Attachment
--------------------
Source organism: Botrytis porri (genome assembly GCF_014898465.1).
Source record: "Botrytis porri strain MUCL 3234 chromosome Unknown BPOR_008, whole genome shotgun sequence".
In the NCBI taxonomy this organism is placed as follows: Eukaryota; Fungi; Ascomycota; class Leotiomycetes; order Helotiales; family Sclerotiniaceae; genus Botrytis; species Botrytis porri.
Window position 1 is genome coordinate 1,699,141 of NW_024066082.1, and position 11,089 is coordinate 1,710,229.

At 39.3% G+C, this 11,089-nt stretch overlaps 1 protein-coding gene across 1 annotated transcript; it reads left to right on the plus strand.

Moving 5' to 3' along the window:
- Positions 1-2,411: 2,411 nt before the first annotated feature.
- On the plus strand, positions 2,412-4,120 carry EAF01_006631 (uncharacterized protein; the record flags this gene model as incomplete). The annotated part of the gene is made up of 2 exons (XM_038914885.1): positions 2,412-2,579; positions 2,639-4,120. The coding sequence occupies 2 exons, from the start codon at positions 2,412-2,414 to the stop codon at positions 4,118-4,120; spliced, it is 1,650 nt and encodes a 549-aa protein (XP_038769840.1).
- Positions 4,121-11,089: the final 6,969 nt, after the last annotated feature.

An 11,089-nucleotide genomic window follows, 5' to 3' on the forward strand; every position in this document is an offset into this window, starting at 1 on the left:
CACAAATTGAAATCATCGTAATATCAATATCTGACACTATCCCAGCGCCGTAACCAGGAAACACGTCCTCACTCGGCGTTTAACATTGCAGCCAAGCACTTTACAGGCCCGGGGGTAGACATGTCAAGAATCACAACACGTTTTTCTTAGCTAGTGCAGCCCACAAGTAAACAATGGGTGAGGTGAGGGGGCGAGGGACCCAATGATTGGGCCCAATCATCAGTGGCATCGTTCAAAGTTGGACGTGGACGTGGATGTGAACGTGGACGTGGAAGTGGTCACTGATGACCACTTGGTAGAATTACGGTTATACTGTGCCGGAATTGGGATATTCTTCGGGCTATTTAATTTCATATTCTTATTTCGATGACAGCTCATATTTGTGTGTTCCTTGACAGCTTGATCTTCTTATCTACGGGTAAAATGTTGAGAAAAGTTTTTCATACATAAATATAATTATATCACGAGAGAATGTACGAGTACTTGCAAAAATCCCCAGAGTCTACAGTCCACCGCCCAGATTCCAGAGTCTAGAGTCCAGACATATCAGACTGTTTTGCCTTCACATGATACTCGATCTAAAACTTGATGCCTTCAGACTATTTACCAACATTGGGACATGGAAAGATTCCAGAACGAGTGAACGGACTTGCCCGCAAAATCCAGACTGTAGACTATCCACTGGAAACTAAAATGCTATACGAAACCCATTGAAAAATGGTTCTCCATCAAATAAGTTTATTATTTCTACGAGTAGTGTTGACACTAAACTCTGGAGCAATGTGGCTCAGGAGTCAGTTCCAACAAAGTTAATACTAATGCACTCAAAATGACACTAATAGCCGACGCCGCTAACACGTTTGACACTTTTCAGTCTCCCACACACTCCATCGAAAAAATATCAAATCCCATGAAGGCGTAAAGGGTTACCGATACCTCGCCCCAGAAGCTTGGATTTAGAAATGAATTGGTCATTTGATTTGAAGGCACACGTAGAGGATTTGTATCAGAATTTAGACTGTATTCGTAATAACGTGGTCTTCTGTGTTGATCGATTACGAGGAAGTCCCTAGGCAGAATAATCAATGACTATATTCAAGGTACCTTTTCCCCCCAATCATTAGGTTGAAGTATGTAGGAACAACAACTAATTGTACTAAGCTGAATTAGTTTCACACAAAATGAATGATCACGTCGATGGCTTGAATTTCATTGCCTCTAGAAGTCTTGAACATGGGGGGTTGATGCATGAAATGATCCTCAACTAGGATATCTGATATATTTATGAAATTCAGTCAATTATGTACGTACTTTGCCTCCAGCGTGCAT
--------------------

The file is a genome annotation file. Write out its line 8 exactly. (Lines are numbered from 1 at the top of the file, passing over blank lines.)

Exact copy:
- On the plus strand, positions 2,412-4,120 carry EAF01_006631 (uncharacterized protein; the record flags this gene model as incomplete). The annotated part of the gene is made up of 2 exons (XM_038914885.1): positions 2,412-2,579; positions 2,639-4,120. The coding sequence occupies 2 exons, from the start codon at positions 2,412-2,414 to the stop codon at positions 4,118-4,120; spliced, it is 1,650 nt and encodes a 549-aa protein (XP_038769840.1).